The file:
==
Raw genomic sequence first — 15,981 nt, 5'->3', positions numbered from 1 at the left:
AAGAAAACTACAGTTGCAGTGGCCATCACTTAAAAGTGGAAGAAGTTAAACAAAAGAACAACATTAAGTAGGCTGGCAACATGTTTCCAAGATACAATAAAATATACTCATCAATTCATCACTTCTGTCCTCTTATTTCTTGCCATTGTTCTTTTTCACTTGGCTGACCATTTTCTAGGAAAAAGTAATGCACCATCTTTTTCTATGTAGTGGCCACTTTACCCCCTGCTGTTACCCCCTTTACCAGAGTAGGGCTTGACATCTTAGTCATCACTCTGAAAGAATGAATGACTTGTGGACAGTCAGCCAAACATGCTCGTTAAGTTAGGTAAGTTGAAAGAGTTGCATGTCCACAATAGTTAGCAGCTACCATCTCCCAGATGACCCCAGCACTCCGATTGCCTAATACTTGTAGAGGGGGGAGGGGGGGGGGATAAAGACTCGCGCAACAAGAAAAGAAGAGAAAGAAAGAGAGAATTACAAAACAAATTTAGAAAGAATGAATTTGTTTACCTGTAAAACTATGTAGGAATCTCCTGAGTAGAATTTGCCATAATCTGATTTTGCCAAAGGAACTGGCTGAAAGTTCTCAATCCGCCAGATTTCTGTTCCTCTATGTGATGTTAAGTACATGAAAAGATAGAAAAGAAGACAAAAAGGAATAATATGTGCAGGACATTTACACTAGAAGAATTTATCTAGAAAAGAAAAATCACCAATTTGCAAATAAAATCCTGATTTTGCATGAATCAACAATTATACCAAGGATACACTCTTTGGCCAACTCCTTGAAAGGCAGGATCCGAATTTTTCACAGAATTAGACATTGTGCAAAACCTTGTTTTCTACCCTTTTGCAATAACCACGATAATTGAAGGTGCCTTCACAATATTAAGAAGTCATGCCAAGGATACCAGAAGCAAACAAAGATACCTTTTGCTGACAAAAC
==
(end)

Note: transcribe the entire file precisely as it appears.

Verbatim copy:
Raw genomic sequence first — 15,981 nt, 5'->3', positions numbered from 1 at the left:
AAGAAAACTACAGTTGCAGTGGCCATCACTTAAAAGTGGAAGAAGTTAAACAAAAGAACAACATTAAGTAGGCTGGCAACATGTTTCCAAGATACAATAAAATATACTCATCAATTCATCACTTCTGTCCTCTTATTTCTTGCCATTGTTCTTTTTCACTTGGCTGACCATTTTCTAGGAAAAAGTAATGCACCATCTTTTTCTATGTAGTGGCCACTTTACCCCCTGCTGTTACCCCCTTTACCAGAGTAGGGCTTGACATCTTAGTCATCACTCTGAAAGAATGAATGACTTGTGGACAGTCAGCCAAACATGCTCGTTAAGTTAGGTAAGTTGAAAGAGTTGCATGTCCACAATAGTTAGCAGCTACCATCTCCCAGATGACCCCAGCACTCCGATTGCCTAATACTTGTAGAGGGGGGAGGGGGGGGGGATAAAGACTCGCGCAACAAGAAAAGAAGAGAAAGAAAGAGAGAATTACAAAACAAATTTAGAAAGAATGAATTTGTTTACCTGTAAAACTATGTAGGAATCTCCTGAGTAGAATTTGCCATAATCTGATTTTGCCAAAGGAACTGGCTGAAAGTTCTCAATCCGCCAGATTTCTGTTCCTCTATGTGATGTTAAGTACATGAAAAGATAGAAAAGAAGACAAAAAGGAATAATATGTGCAGGACATTTACACTAGAAGAATTTATCTAGAAAAGAAAAATCACCAATTTGCAAATAAAATCCTGATTTTGCATGAATCAACAATTATACCAAGGATACACTCTTTGGCCAACTCCTTGAAAGGCAGGATCCGAATTTTTCACAGAATTAGACATTGTGCAAAACCTTGTTTTCTACCCTTTTGCAATAACCACGATAATTGAAGGTGCCTTCACAATATTAAGAAGTCATGCCAAGGATACCAGAAGCAAACAAAGATACCTTTTGCTGACAAAAC